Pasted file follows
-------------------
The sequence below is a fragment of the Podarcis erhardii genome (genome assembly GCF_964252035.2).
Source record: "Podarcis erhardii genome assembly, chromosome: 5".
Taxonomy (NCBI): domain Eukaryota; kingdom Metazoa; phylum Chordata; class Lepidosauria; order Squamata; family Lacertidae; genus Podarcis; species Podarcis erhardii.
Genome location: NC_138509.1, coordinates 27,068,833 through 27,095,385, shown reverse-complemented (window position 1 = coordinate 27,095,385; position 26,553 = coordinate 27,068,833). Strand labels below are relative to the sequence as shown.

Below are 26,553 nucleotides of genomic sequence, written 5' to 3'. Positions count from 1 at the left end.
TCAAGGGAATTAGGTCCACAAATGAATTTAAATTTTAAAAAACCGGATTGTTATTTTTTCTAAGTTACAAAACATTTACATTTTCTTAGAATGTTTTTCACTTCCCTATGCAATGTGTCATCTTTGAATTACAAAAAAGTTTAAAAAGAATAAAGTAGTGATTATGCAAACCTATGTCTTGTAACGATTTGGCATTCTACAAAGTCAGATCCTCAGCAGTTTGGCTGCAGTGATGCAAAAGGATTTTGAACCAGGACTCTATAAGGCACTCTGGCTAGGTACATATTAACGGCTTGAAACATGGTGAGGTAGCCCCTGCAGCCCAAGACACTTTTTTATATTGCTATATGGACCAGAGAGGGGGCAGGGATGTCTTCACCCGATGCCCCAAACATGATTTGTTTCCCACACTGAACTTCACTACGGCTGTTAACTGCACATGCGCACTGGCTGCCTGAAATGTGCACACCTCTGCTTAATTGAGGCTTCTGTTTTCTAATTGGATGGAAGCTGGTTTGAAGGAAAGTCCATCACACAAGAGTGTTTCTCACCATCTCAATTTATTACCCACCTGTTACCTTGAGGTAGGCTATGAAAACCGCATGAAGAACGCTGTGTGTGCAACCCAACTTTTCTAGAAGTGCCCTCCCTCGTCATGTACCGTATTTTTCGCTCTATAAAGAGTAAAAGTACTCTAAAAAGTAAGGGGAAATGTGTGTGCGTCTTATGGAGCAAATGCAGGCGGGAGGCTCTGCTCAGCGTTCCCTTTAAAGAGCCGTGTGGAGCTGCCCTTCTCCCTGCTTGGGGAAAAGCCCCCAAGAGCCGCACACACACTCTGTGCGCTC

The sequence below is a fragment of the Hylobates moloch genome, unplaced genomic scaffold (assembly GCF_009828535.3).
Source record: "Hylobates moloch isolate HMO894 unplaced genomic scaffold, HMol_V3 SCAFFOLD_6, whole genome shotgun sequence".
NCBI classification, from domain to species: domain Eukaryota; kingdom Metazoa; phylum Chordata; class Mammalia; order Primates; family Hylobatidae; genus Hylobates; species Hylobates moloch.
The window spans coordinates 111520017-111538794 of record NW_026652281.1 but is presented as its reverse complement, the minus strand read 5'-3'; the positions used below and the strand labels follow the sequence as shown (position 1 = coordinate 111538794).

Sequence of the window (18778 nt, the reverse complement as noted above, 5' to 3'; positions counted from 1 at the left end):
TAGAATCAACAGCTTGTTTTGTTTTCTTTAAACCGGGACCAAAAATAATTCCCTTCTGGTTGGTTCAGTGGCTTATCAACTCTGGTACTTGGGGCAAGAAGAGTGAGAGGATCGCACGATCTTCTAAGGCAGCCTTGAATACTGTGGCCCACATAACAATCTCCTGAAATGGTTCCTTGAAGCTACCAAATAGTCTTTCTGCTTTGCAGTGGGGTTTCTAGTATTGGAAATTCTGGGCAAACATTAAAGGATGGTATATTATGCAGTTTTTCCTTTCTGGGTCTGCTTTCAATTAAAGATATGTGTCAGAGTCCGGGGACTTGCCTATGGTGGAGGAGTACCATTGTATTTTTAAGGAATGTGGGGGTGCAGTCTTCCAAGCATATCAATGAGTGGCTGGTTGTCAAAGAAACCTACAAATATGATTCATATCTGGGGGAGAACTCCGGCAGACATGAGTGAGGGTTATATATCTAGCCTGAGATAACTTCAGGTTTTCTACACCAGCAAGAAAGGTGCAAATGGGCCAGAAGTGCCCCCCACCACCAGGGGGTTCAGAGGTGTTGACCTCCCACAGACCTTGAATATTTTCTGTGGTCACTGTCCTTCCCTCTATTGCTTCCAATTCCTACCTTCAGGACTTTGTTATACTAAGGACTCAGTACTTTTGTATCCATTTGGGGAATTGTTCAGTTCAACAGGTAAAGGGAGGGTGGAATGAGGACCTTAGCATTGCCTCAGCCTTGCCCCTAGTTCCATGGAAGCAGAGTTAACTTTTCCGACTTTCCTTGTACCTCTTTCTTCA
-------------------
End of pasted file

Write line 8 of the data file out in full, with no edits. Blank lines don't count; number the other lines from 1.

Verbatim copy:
Source record: "Hylobates moloch isolate HMO894 unplaced genomic scaffold, HMol_V3 SCAFFOLD_6, whole genome shotgun sequence".